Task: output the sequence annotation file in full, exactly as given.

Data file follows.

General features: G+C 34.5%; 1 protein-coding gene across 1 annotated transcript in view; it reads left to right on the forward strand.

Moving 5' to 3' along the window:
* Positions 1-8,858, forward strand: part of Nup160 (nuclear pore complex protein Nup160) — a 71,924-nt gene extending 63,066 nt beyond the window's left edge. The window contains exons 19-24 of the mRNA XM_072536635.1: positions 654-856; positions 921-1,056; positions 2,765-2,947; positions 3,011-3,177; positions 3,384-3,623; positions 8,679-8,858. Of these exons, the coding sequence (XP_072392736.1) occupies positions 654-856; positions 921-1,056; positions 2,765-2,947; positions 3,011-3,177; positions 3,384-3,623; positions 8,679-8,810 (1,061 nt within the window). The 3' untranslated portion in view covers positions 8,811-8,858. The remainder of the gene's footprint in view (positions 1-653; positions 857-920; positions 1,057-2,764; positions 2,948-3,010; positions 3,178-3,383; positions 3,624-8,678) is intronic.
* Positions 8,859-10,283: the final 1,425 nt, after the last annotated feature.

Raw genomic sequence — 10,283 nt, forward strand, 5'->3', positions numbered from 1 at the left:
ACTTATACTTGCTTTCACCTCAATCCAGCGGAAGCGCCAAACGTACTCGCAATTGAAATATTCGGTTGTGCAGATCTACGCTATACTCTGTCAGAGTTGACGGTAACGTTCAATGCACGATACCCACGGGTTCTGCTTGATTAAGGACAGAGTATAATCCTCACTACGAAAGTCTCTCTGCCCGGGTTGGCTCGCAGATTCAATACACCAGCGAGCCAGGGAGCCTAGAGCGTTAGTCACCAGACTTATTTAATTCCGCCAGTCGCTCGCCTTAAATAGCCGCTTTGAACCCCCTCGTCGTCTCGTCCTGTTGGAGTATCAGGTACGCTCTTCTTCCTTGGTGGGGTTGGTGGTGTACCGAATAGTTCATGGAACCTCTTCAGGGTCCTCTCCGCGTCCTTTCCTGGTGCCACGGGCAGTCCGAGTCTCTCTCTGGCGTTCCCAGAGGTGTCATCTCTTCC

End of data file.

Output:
General features: G+C 34.5%; 1 protein-coding gene across 1 annotated transcript in view; it reads left to right on the forward strand.

Moving 5' to 3' along the window:
* Positions 1-8,858, forward strand: part of Nup160 (nuclear pore complex protein Nup160) — a 71,924-nt gene extending 63,066 nt beyond the window's left edge. The window contains exons 19-24 of the mRNA XM_072536635.1: positions 654-856; positions 921-1,056; positions 2,765-2,947; positions 3,011-3,177; positions 3,384-3,623; positions 8,679-8,858. Of these exons, the coding sequence (XP_072392736.1) occupies positions 654-856; positions 921-1,056; positions 2,765-2,947; positions 3,011-3,177; positions 3,384-3,623; positions 8,679-8,810 (1,061 nt within the window). The 3' untranslated portion in view covers positions 8,811-8,858. The remainder of the gene's footprint in view (positions 1-653; positions 857-920; positions 1,057-2,764; positions 2,948-3,010; positions 3,178-3,383; positions 3,624-8,678) is intronic.
* Positions 8,859-10,283: the final 1,425 nt, after the last annotated feature.

Raw genomic sequence — 10,283 nt, forward strand, 5'->3', positions numbered from 1 at the left:
ACTTATACTTGCTTTCACCTCAATCCAGCGGAAGCGCCAAACGTACTCGCAATTGAAATATTCGGTTGTGCAGATCTACGCTATACTCTGTCAGAGTTGACGGTAACGTTCAATGCACGATACCCACGGGTTCTGCTTGATTAAGGACAGAGTATAATCCTCACTACGAAAGTCTCTCTGCCCGGGTTGGCTCGCAGATTCAATACACCAGCGAGCCAGGGAGCCTAGAGCGTTAGTCACCAGACTTATTTAATTCCGCCAGTCGCTCGCCTTAAATAGCCGCTTTGAACCCCCTCGTCGTCTCGTCCTGTTGGAGTATCAGGTACGCTCTTCTTCCTTGGTGGGGTTGGTGGTGTACCGAATAGTTCATGGAACCTCTTCAGGGTCCTCTCCGCGTCCTTTCCTGGTGCCACGGGCAGTCCGAGTCTCTCTCTGGCGTTCCCAGAGGTGTCATCTCTTCC